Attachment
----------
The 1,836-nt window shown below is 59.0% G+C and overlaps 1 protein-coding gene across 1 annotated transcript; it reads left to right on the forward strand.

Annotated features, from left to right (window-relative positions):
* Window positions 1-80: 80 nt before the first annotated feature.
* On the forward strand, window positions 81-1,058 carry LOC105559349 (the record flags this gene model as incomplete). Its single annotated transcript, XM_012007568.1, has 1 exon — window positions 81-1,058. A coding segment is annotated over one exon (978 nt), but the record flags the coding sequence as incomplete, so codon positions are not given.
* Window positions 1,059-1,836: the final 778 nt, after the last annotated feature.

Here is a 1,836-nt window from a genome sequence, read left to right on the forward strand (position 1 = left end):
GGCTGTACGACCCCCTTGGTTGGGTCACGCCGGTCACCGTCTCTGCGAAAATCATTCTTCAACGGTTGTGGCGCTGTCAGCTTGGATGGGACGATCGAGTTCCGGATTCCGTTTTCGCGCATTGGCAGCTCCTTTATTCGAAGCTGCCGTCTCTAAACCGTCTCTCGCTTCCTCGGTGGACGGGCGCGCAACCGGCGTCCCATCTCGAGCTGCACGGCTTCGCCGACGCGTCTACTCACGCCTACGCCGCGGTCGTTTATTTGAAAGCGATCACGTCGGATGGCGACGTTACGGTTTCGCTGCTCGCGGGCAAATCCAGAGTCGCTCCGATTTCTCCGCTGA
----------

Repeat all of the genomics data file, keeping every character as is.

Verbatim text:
The 1,836-nt window shown below is 59.0% G+C and overlaps 1 protein-coding gene across 1 annotated transcript; it reads left to right on the forward strand.

Annotated features, from left to right (window-relative positions):
* Window positions 1-80: 80 nt before the first annotated feature.
* On the forward strand, window positions 81-1,058 carry LOC105559349 (the record flags this gene model as incomplete). Its single annotated transcript, XM_012007568.1, has 1 exon — window positions 81-1,058. A coding segment is annotated over one exon (978 nt), but the record flags the coding sequence as incomplete, so codon positions are not given.
* Window positions 1,059-1,836: the final 778 nt, after the last annotated feature.

Here is a 1,836-nt window from a genome sequence, read left to right on the forward strand (position 1 = left end):
GGCTGTACGACCCCCTTGGTTGGGTCACGCCGGTCACCGTCTCTGCGAAAATCATTCTTCAACGGTTGTGGCGCTGTCAGCTTGGATGGGACGATCGAGTTCCGGATTCCGTTTTCGCGCATTGGCAGCTCCTTTATTCGAAGCTGCCGTCTCTAAACCGTCTCTCGCTTCCTCGGTGGACGGGCGCGCAACCGGCGTCCCATCTCGAGCTGCACGGCTTCGCCGACGCGTCTACTCACGCCTACGCCGCGGTCGTTTATTTGAAAGCGATCACGTCGGATGGCGACGTTACGGTTTCGCTGCTCGCGGGCAAATCCAGAGTCGCTCCGATTTCTCCGCTGA